Discussion Question - Finding Success

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What lessons from this week's readings can policymakers learn and apply to policy issues currently being debated (e.g. immigration, gun control, others)?

3 Comments

I think Patashnik offers the best lessons for policymakers to apply to policy issues today to ensure their effectiveness and success in the future. As far as sustaining policy, I think the immigration issue is an interesting one to focus on through Patashnik's lenses. There really seems to be a tipping point in this round of immigration policy reform, one driven by the political and electoral gains to be had more than anything. This leaves open the possibility for sloppy policy making meant to simply impress potential voters, and not provide a comprehensive and effective policy.

Several of Patashnik's "Practical Implications" may help ensure sustained success. With the majority of Republicans now on board with immigration reform, there is no doubt that the game has changed, bringing new conversations and actors into the debate. As jaded as it sounds, the next thing to do is likely to instill sunk costs (either create or restructure existing agencies to deal particularly with the reformed policy) or harness the power of the market to make sure we're not having the same conversation in 10 years about poor immigration policy. I'm not sure exactly how to achieve the latter, but the former seems easy enough to hypothesize about.

It seems to me that Patashnik offers the most insightful view on how to sustain policy change—that for reforms to endure, they must re-configure the political dynamic. He uses the TRA of Reagan years to explain how interest groups, bureaucrats and politicians had the same incentives and abilities to influence the process for their own benefit—which also included the erosion of the reform. If the political dynamic had been changed, however, Patashnik’s argument would be that either 1) the reforms would be protected from this type of special interest or 2) some portion of the reform would change incentives so that it would be in the interest group’s best interest to support the policy changes.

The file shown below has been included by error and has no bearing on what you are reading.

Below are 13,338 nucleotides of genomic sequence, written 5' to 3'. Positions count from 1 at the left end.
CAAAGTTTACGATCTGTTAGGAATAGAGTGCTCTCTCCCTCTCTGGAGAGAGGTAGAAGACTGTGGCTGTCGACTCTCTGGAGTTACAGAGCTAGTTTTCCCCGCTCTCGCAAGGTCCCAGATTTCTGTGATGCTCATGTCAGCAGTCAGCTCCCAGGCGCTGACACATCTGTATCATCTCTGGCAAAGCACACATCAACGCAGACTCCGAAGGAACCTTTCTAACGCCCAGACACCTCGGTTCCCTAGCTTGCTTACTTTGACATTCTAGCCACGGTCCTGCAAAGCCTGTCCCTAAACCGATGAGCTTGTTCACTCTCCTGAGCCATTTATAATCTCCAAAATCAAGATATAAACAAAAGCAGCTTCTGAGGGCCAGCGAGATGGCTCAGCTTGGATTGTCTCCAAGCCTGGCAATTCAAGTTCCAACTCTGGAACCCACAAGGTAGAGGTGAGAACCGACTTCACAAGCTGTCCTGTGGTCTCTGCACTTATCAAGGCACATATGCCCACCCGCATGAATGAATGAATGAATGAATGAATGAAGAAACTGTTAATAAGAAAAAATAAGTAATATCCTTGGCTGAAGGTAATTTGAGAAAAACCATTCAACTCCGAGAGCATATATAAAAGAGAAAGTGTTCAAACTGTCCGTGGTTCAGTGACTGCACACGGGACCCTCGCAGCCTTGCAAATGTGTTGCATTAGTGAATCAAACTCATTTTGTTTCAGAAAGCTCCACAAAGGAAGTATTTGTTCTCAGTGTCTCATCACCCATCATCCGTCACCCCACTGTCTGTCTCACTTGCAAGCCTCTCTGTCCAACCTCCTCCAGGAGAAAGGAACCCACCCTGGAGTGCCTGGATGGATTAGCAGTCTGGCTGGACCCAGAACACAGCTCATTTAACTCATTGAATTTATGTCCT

Obviously this is much easier said than done, both in policy design and passage through the political process. Nonetheless, in my mind, the idea is lost on elected officials who, because of the set up and current state of our political system, do not have the ability to think in such long-term ways. I do agree with Anders that this is important to consider with immigration, but perhaps even more so with gun control; there are polar opposites to the sides of the gun issue and without a lasting satisfaction or incentive change for opponents of gun control, especially the powerful NRA lobby, any reform that passes today will surely be unraveled in due time.

I think that the Patashnik was dead on when addressing the concern that failed implementation hurts government's ability to gain the popular trust moving forward on the next initiative. I also think that this is done deliberately by some politicians to create a self fulfilling prophecy scenario. But to address the question, one of the best examples of a failed implementation (admittedly of a weak law to begin with) was the assault weapons ban of the 1990's. This policy failure has come back to haunt the current gun control efforts. For policy makers to make headway on gun control now, they need to admit to their past errors and work around them, not ignore them.

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